( Configuration Headers

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 3.4 Configuration Header Files
 When a package tests more than a few C preprocessor symbols, the command
 lines to pass `-D' options to the compiler can get quite long.  This
 causes two problems.  One is that the `make' output is hard to visually
 scan for errors.  More seriously, the command lines can exceed the
 length limits of some operating systems.  As an alternative to passing
 `-D' options to the compiler, `configure' scripts can create a C header
 file containing `#define' directives.  The `AC_CONFIG_HEADER' macro
 selects this kind of output.  It should be called right after `AC_INIT'.
    The package should `#include' the configuration header file before
 any other header files, to prevent inconsistencies in declarations (for
 example, if it redefines `const').  Use `#include <config.h>' instead
 of `#include "config.h"', and pass the C compiler a `-I.' option (or
 `-I..'; whichever directory contains `config.h').  That way, even if
 the source directory is configured itself (perhaps to make a
 distribution), other build directories can also be configured without
 finding the `config.h' from the source directory.
      Make `AC_OUTPUT' create the file(s) in the whitespace-separated
      list HEADER-TO-CREATE containing C preprocessor `#define'
      statements, and replace `@DEFS@' in generated files with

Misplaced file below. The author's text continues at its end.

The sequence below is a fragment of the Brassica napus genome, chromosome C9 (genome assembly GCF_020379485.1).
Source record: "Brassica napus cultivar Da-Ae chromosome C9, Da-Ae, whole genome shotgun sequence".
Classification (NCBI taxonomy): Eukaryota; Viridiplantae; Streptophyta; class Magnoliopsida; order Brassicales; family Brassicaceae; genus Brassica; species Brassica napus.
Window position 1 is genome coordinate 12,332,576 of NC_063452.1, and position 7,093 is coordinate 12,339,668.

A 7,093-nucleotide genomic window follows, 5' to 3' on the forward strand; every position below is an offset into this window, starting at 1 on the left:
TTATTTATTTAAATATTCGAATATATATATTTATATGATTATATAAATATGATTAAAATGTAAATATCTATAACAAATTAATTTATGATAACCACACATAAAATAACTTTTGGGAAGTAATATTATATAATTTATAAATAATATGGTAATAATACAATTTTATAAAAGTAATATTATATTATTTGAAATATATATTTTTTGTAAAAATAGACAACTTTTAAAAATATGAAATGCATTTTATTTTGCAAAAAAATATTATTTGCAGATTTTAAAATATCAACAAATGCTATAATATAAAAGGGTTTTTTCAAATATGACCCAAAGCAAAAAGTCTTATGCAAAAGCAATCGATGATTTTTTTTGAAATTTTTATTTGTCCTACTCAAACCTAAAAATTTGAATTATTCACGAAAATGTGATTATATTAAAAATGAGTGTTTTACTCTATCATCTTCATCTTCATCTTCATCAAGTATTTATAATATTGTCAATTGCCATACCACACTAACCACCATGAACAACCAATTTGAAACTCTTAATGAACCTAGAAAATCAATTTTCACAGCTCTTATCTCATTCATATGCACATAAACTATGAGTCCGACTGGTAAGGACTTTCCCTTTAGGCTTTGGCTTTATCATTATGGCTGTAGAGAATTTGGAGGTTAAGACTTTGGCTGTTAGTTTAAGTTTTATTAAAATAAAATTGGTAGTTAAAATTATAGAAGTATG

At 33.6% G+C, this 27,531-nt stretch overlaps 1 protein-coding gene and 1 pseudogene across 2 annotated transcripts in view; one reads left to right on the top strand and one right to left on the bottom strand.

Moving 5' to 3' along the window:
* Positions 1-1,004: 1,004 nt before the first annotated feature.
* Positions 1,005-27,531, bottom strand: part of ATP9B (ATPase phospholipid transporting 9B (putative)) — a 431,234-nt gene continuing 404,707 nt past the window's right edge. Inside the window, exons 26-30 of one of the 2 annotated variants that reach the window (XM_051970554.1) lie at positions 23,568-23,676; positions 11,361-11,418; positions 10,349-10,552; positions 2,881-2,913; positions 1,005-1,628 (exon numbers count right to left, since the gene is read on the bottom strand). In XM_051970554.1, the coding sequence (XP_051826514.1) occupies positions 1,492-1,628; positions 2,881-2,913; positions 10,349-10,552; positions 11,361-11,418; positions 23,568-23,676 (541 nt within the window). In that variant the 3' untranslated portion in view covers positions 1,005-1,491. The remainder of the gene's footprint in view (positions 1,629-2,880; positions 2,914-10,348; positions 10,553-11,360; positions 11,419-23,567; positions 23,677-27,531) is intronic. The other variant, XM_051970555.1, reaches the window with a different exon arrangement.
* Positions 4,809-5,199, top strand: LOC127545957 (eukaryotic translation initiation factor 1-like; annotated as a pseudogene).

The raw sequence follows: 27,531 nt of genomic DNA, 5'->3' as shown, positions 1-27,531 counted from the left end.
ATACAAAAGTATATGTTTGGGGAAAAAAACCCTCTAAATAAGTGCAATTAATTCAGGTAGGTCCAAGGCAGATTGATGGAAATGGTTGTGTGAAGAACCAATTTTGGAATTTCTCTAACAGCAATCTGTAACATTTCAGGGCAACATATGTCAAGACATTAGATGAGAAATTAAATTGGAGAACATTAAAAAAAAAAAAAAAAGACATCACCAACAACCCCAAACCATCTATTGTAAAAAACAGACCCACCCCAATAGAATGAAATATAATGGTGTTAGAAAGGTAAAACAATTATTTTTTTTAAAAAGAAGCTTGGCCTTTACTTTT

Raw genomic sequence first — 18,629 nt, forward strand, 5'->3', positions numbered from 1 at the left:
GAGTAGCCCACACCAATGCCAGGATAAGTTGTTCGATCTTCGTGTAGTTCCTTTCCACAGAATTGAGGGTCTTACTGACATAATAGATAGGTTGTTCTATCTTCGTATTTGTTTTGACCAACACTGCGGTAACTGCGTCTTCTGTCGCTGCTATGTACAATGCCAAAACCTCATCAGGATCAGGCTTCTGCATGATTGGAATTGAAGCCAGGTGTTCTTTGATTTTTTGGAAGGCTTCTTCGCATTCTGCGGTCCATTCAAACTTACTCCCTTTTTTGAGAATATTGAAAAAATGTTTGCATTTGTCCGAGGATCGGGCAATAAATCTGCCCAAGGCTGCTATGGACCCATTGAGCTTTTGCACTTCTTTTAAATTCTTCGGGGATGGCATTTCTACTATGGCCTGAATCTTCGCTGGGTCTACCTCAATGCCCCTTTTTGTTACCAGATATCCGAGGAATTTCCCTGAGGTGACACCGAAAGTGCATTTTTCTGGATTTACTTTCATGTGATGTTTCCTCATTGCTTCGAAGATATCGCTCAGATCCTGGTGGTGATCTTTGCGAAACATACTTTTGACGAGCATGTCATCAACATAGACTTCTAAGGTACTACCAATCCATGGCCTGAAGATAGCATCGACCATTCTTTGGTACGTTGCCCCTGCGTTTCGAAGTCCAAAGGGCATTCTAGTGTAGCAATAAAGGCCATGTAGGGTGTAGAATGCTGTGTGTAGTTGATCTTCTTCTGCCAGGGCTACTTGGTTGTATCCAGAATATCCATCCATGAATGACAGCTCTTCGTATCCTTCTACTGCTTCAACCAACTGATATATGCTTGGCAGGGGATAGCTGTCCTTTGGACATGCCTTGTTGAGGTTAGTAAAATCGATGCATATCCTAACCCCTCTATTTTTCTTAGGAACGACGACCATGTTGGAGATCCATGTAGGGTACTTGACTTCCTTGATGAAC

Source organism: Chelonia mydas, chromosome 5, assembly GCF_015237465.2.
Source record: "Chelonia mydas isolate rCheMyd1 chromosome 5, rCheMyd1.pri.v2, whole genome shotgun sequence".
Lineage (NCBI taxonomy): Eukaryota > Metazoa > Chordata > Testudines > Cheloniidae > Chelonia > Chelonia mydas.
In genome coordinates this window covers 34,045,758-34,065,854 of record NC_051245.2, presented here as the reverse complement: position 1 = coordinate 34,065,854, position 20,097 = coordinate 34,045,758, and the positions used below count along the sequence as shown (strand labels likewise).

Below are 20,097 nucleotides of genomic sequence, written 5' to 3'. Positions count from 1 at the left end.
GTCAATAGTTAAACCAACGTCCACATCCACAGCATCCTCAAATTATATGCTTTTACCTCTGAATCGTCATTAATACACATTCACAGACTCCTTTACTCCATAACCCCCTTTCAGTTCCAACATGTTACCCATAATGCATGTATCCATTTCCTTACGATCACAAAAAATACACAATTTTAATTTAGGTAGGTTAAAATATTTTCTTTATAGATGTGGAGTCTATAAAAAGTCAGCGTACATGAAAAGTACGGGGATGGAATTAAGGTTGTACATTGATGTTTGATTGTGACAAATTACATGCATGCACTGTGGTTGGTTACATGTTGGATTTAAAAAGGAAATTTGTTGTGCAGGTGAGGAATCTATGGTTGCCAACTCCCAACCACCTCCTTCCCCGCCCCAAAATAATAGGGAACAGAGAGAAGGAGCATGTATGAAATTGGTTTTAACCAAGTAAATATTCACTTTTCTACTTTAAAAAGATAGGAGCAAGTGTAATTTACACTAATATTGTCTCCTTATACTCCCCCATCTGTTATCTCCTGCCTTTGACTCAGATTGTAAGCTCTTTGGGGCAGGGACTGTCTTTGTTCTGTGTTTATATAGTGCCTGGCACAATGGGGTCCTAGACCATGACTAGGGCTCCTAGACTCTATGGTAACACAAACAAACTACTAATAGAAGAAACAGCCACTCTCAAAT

`-DHAVE_CONFIG_H' instead of the value of `DEFS'.  The usual name
      for HEADER-TO-CREATE is `config.h'.
      If HEADER-TO-CREATE already exists and its contents are identical
      to what `AC_OUTPUT' would put in it, it is left alone.  Doing this
      allows some changes in configuration without needlessly causing
      object files that depend on the header file to be recompiled.
      Usually the input file is named `'; however,
      you can override the input file name by appending to
      HEADER-TO-CREATE, a colon-separated list of input files.  Examples:
      Doing this allows you to keep your file names acceptable to
      MS-DOS, or to prepend and/or append boilerplate to the file.


* Header Templates            Input for the configuration headers.
* Invoking autoheader         How to create configuration templates.
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